'Mr Blair retains a lot more drive and determination than Mr Major had (ever), but his authority is fading'

Fewer MPs than you might have expected turned up on either side of the Commons to complain when Patricia Hewitt announced the provisional figures for NHS trust losses in 2005-06 the other day. But they were pretty sceptical as to how accurate£1.3bn gross will prove to be. It was not the health secretary's only bruising encounter that had the potential to cause more trouble in the months ahead.

The source of my prediction is the NHS Redress Bill, which we last spotted battling its way through the House of Lords. Tory, Lib Dem and assorted crossbench peers joined forces to amend the government's plans to ensure that the proposed NHS Litigation Authority is not what successive lords and ladies called 'both judge and jury' in such cases.

Will ministers accept the crucial Lords amendment to allow independent investigation of the facts in a case under the aegis of the Healthcare Commission? Ms Hewitt and her new sidekick, Handy Andy Burnham, did not categorically rule it out in their speeches on the bill's second reading in the Commons. But they made plain their disdain for what she called an over-complex 'two-tier system' which would only delay their hopes for a speedy and effective remedy. It might also cost an extra£41m to run, ministers claim.

Alas, we have reached a stage in the life of the Blair government where ministerial plans do not automatically carry the authority they did, where experts can pick them apart as half-baked and MPs - Labour MPs among them - can vote to improve them. When Westminster chums say 'it's as bad as John Major', I argue that Mr Blair retains a lot more drive and determination than Mr Major had (ever), but his authority is fading.

So it was interesting to note that there was no vote for or against the bill's second reading (ie the vote on the core principle of redress, which everyone supports) as MPs told of sad constituency cases. But some Labour MPs endorsed doubts expressed by Mind, the Patients Association and others.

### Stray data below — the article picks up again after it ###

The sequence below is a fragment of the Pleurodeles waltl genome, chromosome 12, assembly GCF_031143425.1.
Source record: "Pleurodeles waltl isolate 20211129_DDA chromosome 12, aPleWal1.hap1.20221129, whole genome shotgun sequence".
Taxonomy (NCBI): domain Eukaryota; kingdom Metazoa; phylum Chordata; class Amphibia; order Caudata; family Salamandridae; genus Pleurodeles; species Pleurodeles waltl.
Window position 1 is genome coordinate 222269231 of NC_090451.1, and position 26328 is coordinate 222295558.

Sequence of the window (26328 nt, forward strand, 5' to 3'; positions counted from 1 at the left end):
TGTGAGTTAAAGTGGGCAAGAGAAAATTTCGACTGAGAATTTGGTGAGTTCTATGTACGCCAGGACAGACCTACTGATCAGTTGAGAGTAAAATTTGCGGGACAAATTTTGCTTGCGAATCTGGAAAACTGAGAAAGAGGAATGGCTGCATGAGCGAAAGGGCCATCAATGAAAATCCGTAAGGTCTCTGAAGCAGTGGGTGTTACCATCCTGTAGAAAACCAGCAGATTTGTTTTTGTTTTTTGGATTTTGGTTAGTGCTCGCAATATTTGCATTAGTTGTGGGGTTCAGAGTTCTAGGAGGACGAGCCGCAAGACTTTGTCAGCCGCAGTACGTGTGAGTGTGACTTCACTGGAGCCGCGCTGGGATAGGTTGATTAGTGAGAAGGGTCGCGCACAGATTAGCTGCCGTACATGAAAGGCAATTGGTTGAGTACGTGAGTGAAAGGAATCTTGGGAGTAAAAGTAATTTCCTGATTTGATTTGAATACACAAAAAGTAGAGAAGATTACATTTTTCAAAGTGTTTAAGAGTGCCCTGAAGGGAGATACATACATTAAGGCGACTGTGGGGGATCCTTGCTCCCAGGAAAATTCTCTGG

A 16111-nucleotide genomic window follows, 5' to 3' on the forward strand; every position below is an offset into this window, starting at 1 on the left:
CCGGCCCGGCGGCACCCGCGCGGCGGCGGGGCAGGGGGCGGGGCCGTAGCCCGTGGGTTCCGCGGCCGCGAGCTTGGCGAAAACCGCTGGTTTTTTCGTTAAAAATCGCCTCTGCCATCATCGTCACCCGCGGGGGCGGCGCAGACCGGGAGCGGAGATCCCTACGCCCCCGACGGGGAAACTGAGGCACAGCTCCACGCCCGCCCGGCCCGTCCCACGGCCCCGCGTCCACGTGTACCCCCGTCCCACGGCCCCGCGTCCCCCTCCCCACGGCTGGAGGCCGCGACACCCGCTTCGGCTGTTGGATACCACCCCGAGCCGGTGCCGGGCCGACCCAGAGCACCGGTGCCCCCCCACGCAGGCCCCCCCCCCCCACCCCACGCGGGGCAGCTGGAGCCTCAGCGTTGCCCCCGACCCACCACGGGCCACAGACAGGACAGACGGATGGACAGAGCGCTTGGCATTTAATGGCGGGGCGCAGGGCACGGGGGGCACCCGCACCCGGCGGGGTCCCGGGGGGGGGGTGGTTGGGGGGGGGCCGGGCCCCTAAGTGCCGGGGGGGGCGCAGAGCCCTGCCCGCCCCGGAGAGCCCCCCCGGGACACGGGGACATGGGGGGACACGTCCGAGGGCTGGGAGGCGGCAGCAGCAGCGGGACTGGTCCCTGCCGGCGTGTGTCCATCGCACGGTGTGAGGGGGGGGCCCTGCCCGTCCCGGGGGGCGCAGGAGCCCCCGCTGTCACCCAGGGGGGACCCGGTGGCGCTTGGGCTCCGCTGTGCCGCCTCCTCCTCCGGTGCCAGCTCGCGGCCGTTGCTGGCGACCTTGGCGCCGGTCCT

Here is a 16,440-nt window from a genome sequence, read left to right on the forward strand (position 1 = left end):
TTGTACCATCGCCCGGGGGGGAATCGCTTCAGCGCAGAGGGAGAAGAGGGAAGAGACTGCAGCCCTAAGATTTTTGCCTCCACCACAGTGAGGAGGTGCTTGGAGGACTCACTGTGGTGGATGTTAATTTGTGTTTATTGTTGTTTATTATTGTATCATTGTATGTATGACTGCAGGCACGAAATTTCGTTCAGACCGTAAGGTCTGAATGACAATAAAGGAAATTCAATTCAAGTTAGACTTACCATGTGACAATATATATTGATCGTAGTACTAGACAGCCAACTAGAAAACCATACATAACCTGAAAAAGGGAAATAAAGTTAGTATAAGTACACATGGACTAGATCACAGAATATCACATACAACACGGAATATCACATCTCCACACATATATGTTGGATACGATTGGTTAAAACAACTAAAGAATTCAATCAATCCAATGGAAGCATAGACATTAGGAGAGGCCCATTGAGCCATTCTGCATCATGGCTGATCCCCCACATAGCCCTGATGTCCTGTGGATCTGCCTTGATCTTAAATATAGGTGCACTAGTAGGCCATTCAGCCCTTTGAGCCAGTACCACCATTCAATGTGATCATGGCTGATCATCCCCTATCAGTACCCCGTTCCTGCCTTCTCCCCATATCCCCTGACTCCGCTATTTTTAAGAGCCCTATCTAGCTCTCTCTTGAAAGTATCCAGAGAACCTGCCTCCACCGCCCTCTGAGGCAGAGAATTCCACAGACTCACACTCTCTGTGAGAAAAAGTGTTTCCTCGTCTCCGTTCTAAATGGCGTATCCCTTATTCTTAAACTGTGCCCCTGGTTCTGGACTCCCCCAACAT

Such as Sion Simon, the clever, loyalist MP for Birmingham Erdington, who has been fighting off blindness for several years and revealed himself to be a trustee of patients' charity Action against Medical Accidents (AvMA).

Mr Simon endorsed the complaint of Conservative spokesman Andrew Lansley that ministers had drawn the bill too narrowly by ignoring many of the recommendations made in Making Amends, the investigation into the problem by Professor Sir Liam Donaldson, known to us all as Ms Hewitt's own chief medical officer.

Most conspicuous is the decision to retain what you may know as the Bolam test (from Bolam v Friern Hospital management committee in 1957) for establishing medical liability.

Basically Bolam means there was a breach in the NHS's duty of care and that it caused injury. It creates what the lawyers call a tort, an injury for which a civil action can be brought. Sir Liam wanted a broader definition in which remedial action, apology and explanation, and possibly modest cash compensation (the bill provides up to a£20,000 limit), should embrace cases where there has been no negligence.

The current system opens what I will not call the floodgate to complaints and litigation because, even in our increasingly litigation-minded culture, of the nearly 1 million NHS incidents and near misses which the National Audit Office detects, there were only 5,609 legal actions in 2004-05, slightly down on the previous year according to Lib Dem MP Sandra Gidley.

But most litigation is funded by legal aid, for which most of us are not eligible. Only a quarter of cases are won, one-third are abandoned, 43 per cent are settled out of court. It takes huge NHS time, costs£500m a year, disproportionately benefits lawyers and often disappoints litigants who started out just wanting a 'sorry' and assurance that Mum's fate would not befall anyone else.

Mr Lansley wants three things: an independent investigator, transparent proceedings and rapid redress of the grievance. What critics fear is that deficiencies in the government's fast-track 'alternative to litigation' will ensure that some cases still end up in court. Mr Simon says that NHS contract lawyers are often 'absolute rubbish' as well as being slow and expensive.

Michael White is an assistant editor (politics) of The Guardian.